A Message from the Sky

I couldn’t believe that I was standing in the middle of a field at seven in the morning on the day of my thirteenth birthday. It was dark, except for the few spotlights that my uncle had set up. It was cold—I estimated it was one hundred degrees below zero. But I wasn’t a meteorologist, so I may have been off by a few degrees. The field was covered in snow, except for a narrow strip of dirt that my uncle had scraped clear an hour before we arrived.

“Mom,” I whined. “Why are we here?” My father nodded in agreement.

“Your uncle wants to show us something,” she said as she inched towards the small bonfire my uncle had built. The ground around the roaring fire was a mixture of dead grass and mud. My mother didn’t seem to care. She had given up trying to understand her brother.

Suddenly, there was an explosion just twenty yards away from us. We turned and watched as the sky lit with fireworks. For the next fifteen minutes, I witnessed the most spectacular fireworks display that I’d ever seen. It no longer seemed so cold.

As the fireworks ended, I heard the familiar whir of a model airplane. My uncle had often flown model airplanes for us. I turned to my mother with a smile on my face and a question in my eyes. She just shrugged.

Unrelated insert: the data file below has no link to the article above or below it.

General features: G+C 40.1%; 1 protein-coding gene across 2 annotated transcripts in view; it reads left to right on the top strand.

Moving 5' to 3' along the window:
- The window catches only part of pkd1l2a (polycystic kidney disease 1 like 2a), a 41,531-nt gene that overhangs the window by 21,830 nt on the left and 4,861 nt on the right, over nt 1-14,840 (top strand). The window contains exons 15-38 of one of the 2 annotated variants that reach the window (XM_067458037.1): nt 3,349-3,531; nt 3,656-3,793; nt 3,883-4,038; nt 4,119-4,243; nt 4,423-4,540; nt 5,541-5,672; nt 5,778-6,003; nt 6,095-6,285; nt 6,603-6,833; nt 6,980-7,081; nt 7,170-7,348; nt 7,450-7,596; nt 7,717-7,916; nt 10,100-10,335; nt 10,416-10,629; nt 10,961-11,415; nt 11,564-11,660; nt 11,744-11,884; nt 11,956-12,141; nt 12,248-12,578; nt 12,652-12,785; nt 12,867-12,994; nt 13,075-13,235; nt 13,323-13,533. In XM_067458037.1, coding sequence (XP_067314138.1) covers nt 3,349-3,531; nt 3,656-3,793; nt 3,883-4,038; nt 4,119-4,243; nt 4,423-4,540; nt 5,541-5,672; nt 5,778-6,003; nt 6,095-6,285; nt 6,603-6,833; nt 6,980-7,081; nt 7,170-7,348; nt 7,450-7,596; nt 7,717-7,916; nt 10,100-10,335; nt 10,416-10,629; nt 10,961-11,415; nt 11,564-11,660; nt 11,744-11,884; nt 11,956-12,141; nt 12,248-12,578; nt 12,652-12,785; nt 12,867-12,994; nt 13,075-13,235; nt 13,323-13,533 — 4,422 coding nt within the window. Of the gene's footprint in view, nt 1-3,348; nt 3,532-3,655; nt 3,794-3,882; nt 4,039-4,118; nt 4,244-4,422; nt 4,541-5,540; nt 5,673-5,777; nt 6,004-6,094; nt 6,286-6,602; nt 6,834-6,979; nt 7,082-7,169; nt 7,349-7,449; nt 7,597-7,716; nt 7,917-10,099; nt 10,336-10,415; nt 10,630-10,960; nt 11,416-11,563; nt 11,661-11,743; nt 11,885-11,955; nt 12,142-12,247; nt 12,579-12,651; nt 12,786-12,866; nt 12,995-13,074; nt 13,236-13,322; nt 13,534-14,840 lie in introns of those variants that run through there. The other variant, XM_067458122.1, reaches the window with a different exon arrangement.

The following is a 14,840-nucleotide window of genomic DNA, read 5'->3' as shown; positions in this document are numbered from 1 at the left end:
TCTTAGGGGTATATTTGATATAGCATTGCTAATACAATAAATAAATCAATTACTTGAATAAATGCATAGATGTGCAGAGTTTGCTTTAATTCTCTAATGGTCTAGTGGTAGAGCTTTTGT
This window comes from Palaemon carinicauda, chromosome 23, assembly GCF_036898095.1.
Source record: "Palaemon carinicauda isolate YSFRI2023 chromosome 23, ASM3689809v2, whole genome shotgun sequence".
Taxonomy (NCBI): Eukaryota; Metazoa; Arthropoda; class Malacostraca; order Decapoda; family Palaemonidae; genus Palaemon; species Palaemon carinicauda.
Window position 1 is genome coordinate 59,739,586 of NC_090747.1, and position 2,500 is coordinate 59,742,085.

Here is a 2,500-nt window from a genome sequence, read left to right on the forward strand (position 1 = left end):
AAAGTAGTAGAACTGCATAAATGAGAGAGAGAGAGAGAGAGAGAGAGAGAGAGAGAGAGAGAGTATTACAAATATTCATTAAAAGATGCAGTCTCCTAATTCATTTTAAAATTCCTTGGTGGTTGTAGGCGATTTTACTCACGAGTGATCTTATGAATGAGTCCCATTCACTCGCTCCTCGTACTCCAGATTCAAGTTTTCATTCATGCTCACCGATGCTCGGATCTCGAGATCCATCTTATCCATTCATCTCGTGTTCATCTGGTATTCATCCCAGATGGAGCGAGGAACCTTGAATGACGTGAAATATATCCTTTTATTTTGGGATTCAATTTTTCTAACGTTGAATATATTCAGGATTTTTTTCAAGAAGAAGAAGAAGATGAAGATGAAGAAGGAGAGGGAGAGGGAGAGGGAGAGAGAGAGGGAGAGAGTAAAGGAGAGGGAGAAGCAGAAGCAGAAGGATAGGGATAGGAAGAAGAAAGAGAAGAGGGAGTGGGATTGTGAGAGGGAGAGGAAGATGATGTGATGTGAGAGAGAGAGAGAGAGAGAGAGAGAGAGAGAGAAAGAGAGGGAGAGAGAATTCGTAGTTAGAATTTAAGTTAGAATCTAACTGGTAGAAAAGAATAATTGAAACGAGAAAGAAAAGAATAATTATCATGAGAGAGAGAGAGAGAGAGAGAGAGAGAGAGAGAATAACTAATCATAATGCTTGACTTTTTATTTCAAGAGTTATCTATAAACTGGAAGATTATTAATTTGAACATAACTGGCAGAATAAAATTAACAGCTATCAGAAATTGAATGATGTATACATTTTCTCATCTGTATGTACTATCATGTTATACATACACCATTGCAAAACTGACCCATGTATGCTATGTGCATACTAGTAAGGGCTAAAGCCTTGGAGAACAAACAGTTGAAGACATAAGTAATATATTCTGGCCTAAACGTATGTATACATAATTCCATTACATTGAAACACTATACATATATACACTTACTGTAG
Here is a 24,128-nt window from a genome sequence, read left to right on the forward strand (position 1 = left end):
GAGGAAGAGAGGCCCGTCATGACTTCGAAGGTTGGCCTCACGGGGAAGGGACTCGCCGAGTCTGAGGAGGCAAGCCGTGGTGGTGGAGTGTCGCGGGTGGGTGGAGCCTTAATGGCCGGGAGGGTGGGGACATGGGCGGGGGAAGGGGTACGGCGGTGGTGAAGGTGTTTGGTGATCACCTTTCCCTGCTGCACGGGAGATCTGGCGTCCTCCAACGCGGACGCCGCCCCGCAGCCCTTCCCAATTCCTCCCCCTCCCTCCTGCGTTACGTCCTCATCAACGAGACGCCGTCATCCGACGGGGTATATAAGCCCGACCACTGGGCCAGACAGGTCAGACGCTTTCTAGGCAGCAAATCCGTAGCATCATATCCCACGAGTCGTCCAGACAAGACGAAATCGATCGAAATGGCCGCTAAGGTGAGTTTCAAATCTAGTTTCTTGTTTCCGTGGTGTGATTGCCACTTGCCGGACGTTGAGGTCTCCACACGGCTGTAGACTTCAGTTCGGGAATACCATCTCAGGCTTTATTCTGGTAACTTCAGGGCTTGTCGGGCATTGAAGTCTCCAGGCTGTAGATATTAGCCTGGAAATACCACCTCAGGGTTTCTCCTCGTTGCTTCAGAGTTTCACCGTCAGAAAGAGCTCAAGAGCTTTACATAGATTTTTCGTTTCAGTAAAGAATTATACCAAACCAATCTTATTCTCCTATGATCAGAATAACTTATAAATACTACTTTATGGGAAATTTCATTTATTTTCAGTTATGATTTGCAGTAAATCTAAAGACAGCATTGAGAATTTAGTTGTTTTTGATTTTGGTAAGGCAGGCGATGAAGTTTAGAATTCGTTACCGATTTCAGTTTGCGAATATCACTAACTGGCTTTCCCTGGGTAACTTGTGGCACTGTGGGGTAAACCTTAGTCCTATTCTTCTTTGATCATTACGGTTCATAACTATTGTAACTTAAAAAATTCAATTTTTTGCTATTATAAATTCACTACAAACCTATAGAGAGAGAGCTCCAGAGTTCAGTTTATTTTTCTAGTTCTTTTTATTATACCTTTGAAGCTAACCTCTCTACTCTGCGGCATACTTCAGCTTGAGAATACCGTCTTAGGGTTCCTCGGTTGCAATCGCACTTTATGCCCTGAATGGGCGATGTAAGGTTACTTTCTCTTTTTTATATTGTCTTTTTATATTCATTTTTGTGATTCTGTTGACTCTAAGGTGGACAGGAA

“Ladies and gentlemen, boys and girls,” my uncle’s voice boomed over the unseen loudspeaker. “Please direct your attention to runway number one. In a moment, you will see a replica of a C138. This is the army’s primary airplane for delivering soldiers behind enemy lines. It will ascend to an altitude of 1,500 feet, at which point you will witness the deployment of a full regiment of paratroopers.”

The whir of the largest model airplane I had ever seen grew in intensity as it accelerated down the runway. Suddenly it was airborne against the rising sun. I turned to my mother. She just shrugged.

I stood there silently as the plane slowly rose in the sky. I had seen a similar sight many times before, but today it was different. Today, it was special and not just because it was my birthday.

After about five minutes, I could see hundreds of small dots shoot from the sides of the plane. And then those dots became small parachutes that slowly descended to the earth. I watched in fascination as they fell. They seemed to be out of control, yet they also seemed to be coming in my direction.

As they got closer and closer to the ground, I began to fear that they would all crash into me. I turned to my mother, and she just shrugged. I stood, trying to emulate her stoic demeanor while fearing for my life.

I watched as the small soldiers began landing ten yards in front of me. At first, I simply felt relief that they weren’t hitting me. Then I realized that they were landing in what seemed like a pattern. But the pattern was indiscernible. I looked at my mother. “Just wait,” she said softly, but confidently. She knew her brother.

Second by second, the small parachutes hit the group. Dot by dot, the pattern began to emerge. And then suddenly the pattern was clear. The tiny parachutes had landed with precision to spell a message: “Happy Birthday Brian.”

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